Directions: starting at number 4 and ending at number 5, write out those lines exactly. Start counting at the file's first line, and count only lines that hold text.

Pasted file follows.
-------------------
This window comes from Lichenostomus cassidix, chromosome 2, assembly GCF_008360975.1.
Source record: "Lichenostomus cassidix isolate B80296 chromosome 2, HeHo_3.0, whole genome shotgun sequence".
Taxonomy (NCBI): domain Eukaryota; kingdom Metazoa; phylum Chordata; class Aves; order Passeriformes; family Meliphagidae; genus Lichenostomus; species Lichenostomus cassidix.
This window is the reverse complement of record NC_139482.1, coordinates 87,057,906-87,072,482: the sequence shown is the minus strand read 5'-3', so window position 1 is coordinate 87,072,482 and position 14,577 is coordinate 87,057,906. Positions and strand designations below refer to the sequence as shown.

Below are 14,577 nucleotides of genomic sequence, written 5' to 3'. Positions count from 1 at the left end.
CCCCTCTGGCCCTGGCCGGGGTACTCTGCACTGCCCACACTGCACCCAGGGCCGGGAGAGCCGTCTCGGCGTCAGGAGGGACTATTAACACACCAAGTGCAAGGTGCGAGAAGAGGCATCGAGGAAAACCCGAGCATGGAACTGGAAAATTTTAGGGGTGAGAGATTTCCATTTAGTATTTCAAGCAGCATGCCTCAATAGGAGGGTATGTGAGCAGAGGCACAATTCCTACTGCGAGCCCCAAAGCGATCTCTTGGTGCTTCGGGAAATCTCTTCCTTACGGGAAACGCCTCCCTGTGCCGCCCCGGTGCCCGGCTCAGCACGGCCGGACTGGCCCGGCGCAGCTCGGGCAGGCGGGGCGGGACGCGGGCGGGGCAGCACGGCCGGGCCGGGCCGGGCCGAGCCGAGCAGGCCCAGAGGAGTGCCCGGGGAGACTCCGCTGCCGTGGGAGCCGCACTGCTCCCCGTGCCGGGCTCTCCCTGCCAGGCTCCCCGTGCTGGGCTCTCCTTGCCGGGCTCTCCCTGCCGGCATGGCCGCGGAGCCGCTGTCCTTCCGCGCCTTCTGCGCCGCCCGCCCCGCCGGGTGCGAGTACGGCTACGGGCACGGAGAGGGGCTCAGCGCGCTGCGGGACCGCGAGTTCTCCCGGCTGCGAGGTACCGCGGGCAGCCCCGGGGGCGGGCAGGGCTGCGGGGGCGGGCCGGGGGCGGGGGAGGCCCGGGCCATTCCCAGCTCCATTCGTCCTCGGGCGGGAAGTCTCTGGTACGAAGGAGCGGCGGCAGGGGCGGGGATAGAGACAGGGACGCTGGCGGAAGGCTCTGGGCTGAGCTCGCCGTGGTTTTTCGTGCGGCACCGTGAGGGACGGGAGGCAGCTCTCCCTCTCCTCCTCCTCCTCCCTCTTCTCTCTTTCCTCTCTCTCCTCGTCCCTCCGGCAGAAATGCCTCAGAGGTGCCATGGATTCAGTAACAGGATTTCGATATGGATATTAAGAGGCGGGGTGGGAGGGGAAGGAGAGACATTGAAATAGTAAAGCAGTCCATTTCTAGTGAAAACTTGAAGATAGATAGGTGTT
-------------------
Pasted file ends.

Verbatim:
This window is the reverse complement of record NC_139482.1, coordinates 87,057,906-87,072,482: the sequence shown is the minus strand read 5'-3', so window position 1 is coordinate 87,072,482 and position 14,577 is coordinate 87,057,906. Positions and strand designations below refer to the sequence as shown.

Below are 14,577 nucleotides of genomic sequence, written 5' to 3'. Positions count from 1 at the left end.